“Fine, fine,” I say, but Peter sees the dark circles under my eyes.
“Ray and Chuck and them was asking about you. Come by the coffee shop later, okay?”
I nod and carry on working with the engineer. As soon as I can, I hurry to the coffee shop. It is just past three, but the afternoon is already sliding into night.
The coffee shop is empty except for Peter, who is sitting in a corner. A few minutes later Ray and Chuck amble in. They insist on buying me a Boston cream doughnut. Chuck looks as handsome as ever, with immaculately barbered hair, but the winter has been tough on Ray. He’s had pneumonia, and he still coughs hollowly.
“So,” says Chuck, looking at me. “How’s your new place?”
“It’s OK,” I say. “There are mice and stuff. But it’s temporary, you know.”
“Mice. Shit. Keep all your food inside the fridge. Coffee, sugar, everything. Then they won’t bother you. You got a date yet?”
I must look confused, because Chuck continues. “I mean a court date. Peter told us.”
“Umm, no, we’re just separated. We have to reach a settlement first. She doesn’t want to let me see my son as much as I want.”
Ray leans in, coughing. His cheeks are gaunt and covered with a day-old beard.
“That shit is tough. Been through it myself. Married this gal down South. She was no good. Had to cut her loose. But it tore me up. Still tears me up.”
“Yeah,” Chuck adds. “How’s your son?”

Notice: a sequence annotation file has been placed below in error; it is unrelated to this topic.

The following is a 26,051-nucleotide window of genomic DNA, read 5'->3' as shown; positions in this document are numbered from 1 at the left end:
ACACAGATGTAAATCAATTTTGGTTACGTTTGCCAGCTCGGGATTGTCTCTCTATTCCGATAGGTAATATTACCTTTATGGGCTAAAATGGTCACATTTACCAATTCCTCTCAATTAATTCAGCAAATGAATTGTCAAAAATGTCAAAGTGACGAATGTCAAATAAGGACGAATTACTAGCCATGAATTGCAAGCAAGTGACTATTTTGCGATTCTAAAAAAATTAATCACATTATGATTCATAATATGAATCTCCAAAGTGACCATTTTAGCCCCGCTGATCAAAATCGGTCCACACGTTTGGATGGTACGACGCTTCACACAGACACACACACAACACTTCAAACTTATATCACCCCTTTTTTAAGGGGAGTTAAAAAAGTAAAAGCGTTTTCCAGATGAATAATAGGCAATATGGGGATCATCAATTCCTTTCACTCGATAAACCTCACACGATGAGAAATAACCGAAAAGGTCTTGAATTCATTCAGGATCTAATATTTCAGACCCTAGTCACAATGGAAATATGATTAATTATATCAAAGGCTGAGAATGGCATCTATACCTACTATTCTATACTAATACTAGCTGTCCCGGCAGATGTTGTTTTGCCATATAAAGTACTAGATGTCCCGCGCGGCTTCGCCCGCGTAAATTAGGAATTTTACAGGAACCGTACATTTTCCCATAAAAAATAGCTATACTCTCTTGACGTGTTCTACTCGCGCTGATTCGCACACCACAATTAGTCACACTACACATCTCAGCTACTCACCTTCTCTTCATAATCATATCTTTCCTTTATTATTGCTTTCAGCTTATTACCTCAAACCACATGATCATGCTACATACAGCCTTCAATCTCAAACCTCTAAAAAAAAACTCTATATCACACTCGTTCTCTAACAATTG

“He’s okay,” I say. “Hard to tell.”
“Kids are tough, man. They survive. Important thing is, you keep seeing him.”
There is an awkward silence. Then Ray clears his throat.
“Those boilers, man. Those new boilers you put in. They’re killing me. Three buildings down already.”
Peter and Chuck nudge each other and start laughing.
“Ray, you like a broken gramophone record, man,” Peter says. “Give the boy a break.”
“Gramophone? Shit. There’re no gramophones anymore. All CDs these days. You all still got gramophones in Trinidad?”
Ray laughs so hard at his own joke that he coughs and has to thump his chest to stop.
It is almost four now. Time to pick up my son from day care. As I’ve done so many times before, I take my leave of the three men. I shake their hands, and as I walk out the door, Peter waves farewell.
I wait for the bus at the corner. Across the road is the leaning town house. It is barely visible in the twilight, but I can see a red X above the front door, a warning that the building is structurally unsound. The building will never be plumb and square, but we’re going to lift up the framing with hydraulic jacks, reinforce the beams, and rebuild most of the cracked facade. In a year’s time, the building will be transformed, reclaimed from decay.
The bus arrives, and as we pull away from the curb, I try to imagine what my life will be like in another year. A knot forms in my stomach. Then I remind myself that a year from now, my three friends will still be here, sitting in the coffee shop. As the bus gathers speed and roars off into the darkness, I close my eyes and hear Peter, Ray, and Chuck telling stories. I hear their slow voices, their deliberate pauses, their full-bellied laughter.
On any dark day, I’ll be able to walk into the coffee-scented warmth and they will welcome me without a word, without questions. I can pull up a chair, sit among them, and slowly sip my burnt coffee. In this cold, foreign city filled with pain, I know there is one place that will take me in.